There are so many things you can do to serve your audience, so I guess this is a good time to remind you not to be overwhelmed - you don’t have to do it all. The most important thing is that you nurture the mindset of serving your audience through social media, find some things you feel comfortable with and which fit your brand and your business, and do them well. Remember that it doesn’t have to be perfect and it should always be something you’re listening to and responding to. If you notice something’s working, or not working, increase or decrease it, make it better, ask the question - serve them! Being of value to your audience means making them the hero by educating them, inspiring them and listening to them.

Thank you for reading, and now that you’re ready to serve, your next step is to create a plan. Why? I’ll tell you all about that in tomorrow’s post.

Take care, serve hard.

Resource credit: Thank you to Amy Porterfield for the images and guidance from her article, "Top 20 high engagement Facebook posts". You can download that article from http://www.amyporterfield.com/2015/02/48-2015-facebook-engagement/

Photo credit: PicMonkey.com


Connection as a mirror

My husband said to me this morning that he noticed I was checking my phone in the middle of the night and he wondered if that was really a healthy thing to be doing. I brushed it off. I wasn’t really checking it, it’s just that there was a notification and as I happened to be awake anyway, I quickly glanced at it to see what it was. This was the truth. But then he went on to say that he’d noticed I seemed to be pretty ‘connected’ a lot of the time and even our son had made a comment about mum and 'her phone'. A frown and furrowed brow from me. Hmmmm. I think you could be right, I said.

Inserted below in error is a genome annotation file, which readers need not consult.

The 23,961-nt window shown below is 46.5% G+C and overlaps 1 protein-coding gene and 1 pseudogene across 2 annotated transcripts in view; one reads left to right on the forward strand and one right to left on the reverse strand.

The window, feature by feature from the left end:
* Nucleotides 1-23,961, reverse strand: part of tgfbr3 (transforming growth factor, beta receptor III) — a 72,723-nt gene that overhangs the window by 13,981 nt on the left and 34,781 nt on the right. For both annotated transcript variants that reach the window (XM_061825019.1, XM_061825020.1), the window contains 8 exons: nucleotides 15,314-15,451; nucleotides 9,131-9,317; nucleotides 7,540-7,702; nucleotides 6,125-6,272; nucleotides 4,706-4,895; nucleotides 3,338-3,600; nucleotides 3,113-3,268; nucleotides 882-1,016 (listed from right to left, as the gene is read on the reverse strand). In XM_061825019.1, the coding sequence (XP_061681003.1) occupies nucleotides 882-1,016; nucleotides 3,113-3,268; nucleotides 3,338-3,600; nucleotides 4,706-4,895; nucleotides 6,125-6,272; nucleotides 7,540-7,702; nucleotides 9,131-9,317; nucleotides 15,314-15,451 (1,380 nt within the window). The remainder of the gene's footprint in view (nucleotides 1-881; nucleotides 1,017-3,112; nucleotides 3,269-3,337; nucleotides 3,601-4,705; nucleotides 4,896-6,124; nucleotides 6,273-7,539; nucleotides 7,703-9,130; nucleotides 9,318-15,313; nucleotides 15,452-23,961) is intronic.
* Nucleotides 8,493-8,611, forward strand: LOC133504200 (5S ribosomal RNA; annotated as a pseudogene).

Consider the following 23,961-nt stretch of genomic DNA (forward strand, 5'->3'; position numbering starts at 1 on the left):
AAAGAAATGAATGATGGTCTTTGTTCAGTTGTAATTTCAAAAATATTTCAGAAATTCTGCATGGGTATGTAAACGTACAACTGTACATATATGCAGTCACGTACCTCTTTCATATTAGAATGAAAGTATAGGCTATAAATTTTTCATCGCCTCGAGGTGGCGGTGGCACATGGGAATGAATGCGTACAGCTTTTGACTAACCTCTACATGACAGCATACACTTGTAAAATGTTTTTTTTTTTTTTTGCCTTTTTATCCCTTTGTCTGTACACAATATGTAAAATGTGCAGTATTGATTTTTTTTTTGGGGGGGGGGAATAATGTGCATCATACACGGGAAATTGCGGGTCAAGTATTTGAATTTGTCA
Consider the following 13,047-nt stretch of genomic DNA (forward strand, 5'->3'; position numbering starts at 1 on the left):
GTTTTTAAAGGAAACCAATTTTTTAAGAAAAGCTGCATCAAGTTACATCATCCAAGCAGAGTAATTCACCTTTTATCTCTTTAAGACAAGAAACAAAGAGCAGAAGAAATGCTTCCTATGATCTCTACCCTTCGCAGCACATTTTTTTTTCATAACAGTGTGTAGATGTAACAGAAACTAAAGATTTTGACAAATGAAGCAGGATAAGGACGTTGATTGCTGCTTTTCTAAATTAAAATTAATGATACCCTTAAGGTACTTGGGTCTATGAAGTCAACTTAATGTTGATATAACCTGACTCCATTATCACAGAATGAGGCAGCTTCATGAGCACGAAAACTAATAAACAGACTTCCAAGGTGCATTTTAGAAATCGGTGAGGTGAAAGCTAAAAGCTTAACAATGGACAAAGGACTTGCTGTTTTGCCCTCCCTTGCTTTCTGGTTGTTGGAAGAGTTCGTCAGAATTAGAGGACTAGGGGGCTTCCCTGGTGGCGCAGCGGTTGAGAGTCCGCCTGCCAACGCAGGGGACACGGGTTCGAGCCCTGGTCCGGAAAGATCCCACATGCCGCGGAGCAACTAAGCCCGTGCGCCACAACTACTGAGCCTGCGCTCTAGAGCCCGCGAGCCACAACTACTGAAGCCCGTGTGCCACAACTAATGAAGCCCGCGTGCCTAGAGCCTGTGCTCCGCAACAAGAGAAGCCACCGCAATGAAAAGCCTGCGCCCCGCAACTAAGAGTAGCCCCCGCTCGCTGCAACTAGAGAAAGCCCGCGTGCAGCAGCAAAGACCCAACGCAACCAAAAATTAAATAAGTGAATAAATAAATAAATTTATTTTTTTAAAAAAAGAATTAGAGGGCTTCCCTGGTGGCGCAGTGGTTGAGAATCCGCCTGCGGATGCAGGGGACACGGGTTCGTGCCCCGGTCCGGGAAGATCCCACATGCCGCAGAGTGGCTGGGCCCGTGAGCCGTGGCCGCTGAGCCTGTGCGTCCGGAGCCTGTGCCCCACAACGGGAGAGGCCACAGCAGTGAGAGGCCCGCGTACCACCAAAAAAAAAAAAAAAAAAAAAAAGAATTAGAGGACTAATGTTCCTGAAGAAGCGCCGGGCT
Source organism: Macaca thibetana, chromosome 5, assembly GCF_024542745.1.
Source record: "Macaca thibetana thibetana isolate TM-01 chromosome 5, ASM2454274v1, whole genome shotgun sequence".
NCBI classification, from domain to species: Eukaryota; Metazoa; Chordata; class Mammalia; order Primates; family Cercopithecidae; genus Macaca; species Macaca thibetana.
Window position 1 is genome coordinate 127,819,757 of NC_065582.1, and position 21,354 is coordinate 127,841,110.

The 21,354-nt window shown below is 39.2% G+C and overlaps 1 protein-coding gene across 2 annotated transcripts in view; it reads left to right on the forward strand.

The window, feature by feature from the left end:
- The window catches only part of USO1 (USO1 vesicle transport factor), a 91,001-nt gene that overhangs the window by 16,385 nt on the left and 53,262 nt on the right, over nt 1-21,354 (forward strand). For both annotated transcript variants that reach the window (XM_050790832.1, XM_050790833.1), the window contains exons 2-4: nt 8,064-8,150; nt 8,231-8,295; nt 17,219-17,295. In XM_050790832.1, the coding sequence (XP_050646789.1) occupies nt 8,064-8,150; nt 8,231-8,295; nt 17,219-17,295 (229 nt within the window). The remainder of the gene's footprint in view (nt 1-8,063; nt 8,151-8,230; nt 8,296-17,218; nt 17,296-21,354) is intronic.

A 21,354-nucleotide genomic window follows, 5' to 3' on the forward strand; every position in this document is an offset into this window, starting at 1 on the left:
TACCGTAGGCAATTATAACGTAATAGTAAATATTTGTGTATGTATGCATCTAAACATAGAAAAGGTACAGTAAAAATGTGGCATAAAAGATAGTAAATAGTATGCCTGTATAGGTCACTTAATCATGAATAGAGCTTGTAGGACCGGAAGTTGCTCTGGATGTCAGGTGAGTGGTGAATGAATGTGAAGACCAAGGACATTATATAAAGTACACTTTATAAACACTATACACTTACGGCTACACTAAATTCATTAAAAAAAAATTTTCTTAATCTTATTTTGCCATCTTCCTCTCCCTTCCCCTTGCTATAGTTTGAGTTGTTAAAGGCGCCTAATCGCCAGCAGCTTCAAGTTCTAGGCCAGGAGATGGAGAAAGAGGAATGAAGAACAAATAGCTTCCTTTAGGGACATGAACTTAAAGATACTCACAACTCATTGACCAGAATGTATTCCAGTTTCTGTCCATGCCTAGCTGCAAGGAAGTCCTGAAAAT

Although I felt a great deal of resistance to what he was saying, I knew that probably part of the reason I was resisting was because there was truth in it. The way I’d seen it was that my connection with people was important, I mean I have a blog about connection, of course it’s important! Especially when much of that connection centred around ‘important stuff’, and things I care a lot about, like my blog, my kids’ school and my role in the P&F, for example. But the truth is that I just like that stuff. I care about what I put out there and how I communicate with people about the things I care about. It’s my way of being connected to the things that matter to me, and this is a good thing … as long as it’s not to the exclusion of the other things I care about … like family.